Co-Morbidity: Borderline Personality Disorder and Depression

August 30, 2012 Becky Oberg

Co-morbidity is a fancy way of saying "two or more co-occuring diagnoses." Many people with borderline personality disorder also have depression. In this video, More Than Borderline's, Becky Oberg, talks about depression symptoms and causes of depression.

APA Reference
Oberg, B. (2012, August 30). Co-Morbidity: Borderline Personality Disorder and Depression, HealthyPlace. Retrieved on 2024, July 23 from

Author: Becky Oberg

January, 7 2013 at 1:48 am

What happens when a person supposedly has a dx of BPD along with depression but no one will take symptoms seriously or look into a possible physical cause of some of the therp. has totally given up on me, saying I could write the book on these, my psych dr. just keeps throwing more meds at me causing awful side effects.
I'm a 67 yr. old female with no family or friends to notice what is happening to me and the few people I do know are all busy with their own lives to bother with me.
Both my general medicine drs. dismiss what is happening to me as "panic" or "stress", though I've been in very dark space with horrific sensations of near hyperventilatin, rapid pulse/bp.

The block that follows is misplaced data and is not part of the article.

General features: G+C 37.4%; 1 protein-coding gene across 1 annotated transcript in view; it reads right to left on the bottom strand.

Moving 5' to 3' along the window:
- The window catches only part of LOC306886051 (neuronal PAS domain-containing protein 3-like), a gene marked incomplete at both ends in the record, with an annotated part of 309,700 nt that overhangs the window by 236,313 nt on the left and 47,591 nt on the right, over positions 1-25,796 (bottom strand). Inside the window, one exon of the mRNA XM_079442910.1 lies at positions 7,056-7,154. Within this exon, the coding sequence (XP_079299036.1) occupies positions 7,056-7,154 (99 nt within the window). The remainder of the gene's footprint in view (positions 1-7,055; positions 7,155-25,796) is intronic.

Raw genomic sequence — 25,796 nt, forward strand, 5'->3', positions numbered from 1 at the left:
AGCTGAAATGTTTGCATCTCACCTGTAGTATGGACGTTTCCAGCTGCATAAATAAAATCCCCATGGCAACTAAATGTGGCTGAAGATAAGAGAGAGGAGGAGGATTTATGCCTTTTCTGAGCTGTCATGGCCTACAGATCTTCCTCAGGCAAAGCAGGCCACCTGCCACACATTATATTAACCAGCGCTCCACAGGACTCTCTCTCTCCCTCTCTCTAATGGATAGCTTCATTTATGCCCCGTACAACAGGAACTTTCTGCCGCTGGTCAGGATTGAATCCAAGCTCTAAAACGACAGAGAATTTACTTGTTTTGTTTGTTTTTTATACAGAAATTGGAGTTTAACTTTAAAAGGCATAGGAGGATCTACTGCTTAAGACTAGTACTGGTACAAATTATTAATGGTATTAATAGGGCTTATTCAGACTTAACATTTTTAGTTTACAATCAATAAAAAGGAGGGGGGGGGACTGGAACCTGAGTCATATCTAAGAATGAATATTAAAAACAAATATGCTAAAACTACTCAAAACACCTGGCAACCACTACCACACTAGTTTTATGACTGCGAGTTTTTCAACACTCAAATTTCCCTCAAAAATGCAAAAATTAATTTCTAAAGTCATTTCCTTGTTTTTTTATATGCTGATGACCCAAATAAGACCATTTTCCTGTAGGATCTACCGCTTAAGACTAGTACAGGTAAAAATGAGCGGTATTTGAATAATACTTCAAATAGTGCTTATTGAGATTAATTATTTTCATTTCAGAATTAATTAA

No one in the medical field believes this can possibly have been going on constantly as long as it has, almost 4 mos now with no relief.
Suicide is not an option because of my faith but I honestly wish it were, at least then this would finally end...

In reply to by Anonymous (not verified)

Becky Oberg
January, 7 2013 at 1:07 pm

I'm sorry things are so rough. I wish I knew how to help. I, too, have medical problems that were initially thought to be psychiatric--the only thing I can say is keep trying until they take you seriously. Eventually you will find someone who does. You may ask your psychiatrist about finding a different therapist as well; BPD is a challenging diagnosis to treat and some therapists just give up, as you say. You deserve one who understands and will take you seriously.

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